This is how many vacant units there are in Crawley town centre - but BID manager says 'watch this space'

The Covid pandemic has cost many places in the South East - including Crawley - more than half a year’s worth of high street sales, according to a new report.

The report by Cities Outlook 2022 – Centre for Cities’ annual economic assessment of the UK’s largest urban areas - says Crawley lost 28 weeks worth of potential takings, making it the seventh most hit in the South East and 33rd nationally.

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The report also showed Crawley ranked 5th in the South East (41st nationally) percentage of town centre units were vacant (14.9%).

14.9% of Crawley's town centre units are vacant

Nationally, Covid-19 has cost businesses in city and large town centres more than a third (35%) of their potential takings since March 2020, with central London, Birmingham, Edinburgh and Cardiff worst affected.

In prosperous city centres, lost sales are linked to an increase in business closures. In Oxford city centre the number of empty storefronts increased by around 8.4 percentage points as sales fell – the highest increase in the country.

Across the 52 city and town centres studied, 2426 commercial units have become vacant during the pandemic, against 1374 between 2018 and 2020. Crawley's vacancy rate rose 2.7% in that time period.

But Crawley Town Centre BID manager Wendy Bell believes we will start seeing the empty units being filled in the coming months.

Wendy also praised the resilience of the businesses based in the town centre.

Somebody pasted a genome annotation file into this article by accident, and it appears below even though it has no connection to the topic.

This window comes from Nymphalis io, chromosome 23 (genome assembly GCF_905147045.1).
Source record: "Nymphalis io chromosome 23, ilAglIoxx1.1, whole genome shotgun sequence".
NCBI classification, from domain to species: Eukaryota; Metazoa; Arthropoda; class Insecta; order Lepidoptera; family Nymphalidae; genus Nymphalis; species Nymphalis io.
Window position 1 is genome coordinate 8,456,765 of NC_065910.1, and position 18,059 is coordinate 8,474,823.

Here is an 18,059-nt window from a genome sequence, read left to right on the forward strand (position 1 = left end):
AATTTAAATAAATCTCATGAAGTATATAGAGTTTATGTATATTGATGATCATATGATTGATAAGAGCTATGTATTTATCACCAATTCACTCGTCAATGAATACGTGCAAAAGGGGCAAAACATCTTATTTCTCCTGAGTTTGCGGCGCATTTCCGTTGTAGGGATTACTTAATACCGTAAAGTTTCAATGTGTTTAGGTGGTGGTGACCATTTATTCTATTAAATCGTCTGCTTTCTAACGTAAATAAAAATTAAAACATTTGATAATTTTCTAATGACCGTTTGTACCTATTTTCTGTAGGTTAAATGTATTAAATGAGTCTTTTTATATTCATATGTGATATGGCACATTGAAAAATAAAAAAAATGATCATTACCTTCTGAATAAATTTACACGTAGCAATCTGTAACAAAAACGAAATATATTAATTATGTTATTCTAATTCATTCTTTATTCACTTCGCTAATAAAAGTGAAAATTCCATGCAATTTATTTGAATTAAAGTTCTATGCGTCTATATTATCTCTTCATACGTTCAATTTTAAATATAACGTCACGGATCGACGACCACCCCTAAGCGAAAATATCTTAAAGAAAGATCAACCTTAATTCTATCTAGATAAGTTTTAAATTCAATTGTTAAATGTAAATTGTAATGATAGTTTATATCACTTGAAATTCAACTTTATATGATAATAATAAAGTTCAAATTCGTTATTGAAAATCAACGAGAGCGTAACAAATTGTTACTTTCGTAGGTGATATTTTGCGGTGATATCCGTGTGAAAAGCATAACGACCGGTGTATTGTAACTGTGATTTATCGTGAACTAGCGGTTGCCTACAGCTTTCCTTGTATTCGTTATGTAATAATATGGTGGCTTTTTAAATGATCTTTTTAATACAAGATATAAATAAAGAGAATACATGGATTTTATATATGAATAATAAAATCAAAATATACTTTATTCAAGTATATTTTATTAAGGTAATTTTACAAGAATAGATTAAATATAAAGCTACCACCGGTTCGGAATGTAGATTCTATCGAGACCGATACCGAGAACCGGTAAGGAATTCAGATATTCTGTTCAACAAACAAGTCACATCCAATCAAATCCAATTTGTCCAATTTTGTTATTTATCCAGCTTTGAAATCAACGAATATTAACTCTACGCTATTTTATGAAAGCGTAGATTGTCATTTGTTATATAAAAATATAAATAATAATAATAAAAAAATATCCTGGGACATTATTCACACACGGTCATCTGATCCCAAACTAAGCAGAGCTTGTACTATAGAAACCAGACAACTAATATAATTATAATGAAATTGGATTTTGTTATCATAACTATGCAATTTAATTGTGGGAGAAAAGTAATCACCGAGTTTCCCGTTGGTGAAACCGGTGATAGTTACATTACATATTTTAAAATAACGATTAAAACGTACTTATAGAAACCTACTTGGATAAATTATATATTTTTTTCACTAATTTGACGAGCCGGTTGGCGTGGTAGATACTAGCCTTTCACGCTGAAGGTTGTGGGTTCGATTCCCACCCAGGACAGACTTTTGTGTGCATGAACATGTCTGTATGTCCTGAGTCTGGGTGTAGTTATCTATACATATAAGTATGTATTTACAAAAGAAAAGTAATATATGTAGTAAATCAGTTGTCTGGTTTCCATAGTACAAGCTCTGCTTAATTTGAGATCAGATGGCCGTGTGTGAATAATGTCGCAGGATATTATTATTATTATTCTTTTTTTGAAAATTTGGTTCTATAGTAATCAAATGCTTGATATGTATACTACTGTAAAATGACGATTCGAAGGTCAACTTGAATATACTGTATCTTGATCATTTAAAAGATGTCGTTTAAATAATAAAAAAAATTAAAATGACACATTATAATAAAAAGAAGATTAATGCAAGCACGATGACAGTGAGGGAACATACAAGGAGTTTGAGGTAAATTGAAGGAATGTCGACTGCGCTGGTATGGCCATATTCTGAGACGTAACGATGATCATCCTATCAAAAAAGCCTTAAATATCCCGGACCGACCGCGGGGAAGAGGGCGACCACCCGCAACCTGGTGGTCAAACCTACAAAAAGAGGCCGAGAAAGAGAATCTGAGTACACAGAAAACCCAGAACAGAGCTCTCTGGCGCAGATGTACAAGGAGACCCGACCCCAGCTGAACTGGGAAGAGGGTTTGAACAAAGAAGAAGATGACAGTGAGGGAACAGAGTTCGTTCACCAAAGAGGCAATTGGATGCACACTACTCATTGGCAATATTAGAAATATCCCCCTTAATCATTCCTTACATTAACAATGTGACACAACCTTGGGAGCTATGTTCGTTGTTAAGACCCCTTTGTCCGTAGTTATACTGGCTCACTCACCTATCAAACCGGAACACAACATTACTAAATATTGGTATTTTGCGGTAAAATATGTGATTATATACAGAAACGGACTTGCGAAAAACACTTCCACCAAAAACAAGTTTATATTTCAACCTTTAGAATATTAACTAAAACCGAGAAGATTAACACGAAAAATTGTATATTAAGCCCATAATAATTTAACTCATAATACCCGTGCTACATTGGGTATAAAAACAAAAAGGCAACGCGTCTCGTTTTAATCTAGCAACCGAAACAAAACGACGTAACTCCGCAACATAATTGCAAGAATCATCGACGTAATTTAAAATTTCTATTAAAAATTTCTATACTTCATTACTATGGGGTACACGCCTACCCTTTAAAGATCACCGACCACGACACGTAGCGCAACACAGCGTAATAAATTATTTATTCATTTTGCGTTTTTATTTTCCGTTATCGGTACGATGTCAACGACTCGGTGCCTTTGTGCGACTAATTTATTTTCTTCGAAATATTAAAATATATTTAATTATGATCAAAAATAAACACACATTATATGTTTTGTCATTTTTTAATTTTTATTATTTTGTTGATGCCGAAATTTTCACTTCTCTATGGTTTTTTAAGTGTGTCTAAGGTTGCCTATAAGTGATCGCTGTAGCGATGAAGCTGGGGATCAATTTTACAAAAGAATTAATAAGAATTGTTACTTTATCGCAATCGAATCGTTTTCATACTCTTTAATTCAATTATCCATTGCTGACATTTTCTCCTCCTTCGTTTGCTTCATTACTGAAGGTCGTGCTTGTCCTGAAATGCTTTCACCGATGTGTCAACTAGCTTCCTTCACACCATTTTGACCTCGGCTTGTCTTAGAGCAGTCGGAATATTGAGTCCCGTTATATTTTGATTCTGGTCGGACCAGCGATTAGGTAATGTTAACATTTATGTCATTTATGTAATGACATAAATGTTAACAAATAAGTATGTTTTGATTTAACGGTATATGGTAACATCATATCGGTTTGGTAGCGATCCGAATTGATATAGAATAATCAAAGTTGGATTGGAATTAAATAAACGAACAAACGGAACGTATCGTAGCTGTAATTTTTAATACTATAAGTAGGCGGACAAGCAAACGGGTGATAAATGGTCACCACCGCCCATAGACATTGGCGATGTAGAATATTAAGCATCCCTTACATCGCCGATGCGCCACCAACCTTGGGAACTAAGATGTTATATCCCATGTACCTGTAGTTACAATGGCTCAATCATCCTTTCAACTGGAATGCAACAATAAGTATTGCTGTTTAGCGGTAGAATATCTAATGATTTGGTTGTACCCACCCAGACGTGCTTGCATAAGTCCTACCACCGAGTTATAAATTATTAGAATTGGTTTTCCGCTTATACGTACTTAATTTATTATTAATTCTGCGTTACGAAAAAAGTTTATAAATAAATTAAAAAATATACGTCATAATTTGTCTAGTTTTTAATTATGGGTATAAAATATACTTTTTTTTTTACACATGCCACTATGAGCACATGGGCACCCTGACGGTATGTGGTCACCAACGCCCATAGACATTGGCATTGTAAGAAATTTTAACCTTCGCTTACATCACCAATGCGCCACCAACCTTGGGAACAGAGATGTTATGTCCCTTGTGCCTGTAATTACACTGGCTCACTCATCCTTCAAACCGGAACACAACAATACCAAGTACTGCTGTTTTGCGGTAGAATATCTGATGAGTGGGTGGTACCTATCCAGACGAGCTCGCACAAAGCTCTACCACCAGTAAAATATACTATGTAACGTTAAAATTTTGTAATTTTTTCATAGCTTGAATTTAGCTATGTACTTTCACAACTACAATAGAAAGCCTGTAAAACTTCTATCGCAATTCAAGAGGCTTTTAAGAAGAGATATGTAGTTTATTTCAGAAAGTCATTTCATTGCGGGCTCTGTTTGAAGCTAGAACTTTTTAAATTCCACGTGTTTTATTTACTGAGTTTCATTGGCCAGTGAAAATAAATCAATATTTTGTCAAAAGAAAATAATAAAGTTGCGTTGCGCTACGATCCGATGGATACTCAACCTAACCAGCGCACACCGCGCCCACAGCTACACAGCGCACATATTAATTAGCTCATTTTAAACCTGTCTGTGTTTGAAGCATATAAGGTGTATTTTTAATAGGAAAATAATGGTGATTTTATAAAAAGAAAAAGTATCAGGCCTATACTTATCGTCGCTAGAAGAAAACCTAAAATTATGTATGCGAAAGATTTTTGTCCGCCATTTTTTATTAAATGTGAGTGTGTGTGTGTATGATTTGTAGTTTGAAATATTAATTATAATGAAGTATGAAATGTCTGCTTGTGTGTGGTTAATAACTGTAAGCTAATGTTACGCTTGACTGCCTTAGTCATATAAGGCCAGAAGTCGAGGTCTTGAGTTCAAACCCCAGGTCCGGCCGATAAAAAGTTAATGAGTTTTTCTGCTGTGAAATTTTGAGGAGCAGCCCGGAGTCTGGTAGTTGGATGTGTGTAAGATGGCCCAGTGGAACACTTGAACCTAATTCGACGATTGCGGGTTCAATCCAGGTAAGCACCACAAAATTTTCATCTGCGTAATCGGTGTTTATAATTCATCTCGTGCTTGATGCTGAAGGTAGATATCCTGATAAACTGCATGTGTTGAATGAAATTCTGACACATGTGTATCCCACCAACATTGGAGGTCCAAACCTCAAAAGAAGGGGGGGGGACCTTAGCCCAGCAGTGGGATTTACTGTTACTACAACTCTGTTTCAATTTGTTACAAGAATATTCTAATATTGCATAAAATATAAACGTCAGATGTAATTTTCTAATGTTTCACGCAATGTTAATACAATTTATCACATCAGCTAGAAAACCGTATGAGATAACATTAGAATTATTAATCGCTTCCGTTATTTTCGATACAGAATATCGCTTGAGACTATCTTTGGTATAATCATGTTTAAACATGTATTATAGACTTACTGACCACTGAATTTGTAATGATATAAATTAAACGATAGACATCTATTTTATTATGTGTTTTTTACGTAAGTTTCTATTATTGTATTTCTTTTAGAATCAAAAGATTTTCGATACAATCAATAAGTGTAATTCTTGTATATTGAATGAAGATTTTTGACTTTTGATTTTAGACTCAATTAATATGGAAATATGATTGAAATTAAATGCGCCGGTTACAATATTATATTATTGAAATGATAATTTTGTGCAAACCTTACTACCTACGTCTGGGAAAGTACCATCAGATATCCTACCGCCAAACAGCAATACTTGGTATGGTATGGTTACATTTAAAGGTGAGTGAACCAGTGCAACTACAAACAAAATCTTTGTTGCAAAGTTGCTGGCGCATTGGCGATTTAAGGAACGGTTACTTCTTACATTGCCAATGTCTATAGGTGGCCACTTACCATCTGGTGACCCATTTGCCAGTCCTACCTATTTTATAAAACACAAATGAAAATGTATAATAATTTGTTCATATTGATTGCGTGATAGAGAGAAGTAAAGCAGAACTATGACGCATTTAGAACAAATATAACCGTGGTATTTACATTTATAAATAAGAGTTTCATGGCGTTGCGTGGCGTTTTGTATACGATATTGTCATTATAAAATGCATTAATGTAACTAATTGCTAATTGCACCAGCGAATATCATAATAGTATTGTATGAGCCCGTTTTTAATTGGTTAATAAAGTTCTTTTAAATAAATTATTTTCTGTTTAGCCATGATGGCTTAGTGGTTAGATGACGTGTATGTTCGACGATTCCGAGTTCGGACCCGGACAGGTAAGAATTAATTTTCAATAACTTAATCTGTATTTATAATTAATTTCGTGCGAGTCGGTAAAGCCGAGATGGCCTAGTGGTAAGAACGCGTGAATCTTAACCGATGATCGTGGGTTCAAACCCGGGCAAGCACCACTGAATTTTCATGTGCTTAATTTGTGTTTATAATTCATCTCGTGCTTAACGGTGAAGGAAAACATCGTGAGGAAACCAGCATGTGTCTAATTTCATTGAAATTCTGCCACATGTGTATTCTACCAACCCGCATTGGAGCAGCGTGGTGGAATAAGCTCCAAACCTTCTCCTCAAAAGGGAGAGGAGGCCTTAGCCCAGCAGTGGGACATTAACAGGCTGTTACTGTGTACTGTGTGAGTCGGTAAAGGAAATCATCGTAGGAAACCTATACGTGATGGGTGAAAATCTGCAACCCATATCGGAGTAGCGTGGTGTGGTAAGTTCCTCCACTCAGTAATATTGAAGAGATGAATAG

She said: "As one of the towns that suffered the most economically due to the pandemic it is very encouraging to see how resilient the businesses based in Crawley Town Centre are.

"Despite difficult trading conditions over the last two years and whilst we are not yet where we want to be, we are certainly seeing an increase in new businesses taking up vacant units and with more on the horizon the future is looking far more promising than expected.

"Watch this space, Someone will be moving in shortly!"

Andrew Carter, Chief Executive of Centre for Cities, said: “While the pandemic has been a tough time for all high streets it has levelled down more prosperous cities and towns in the South East. Despite this, the strength of their wider local economies means they are well placed to recover quickly from the past two years.”

“The bigger concern is for economically weaker places – primarily in the North and Midlands – where Covid-19 has actually paused their long-term decline. To help them avoid a wave of high street closures this year the Government must set out how it plans to increase peoples’ skills and pay to give them the income needed to sustain a thriving high street. Many of these places are in the so-called Red Wall so there is a political imperative for the Government to act fast, as well as an economic one.”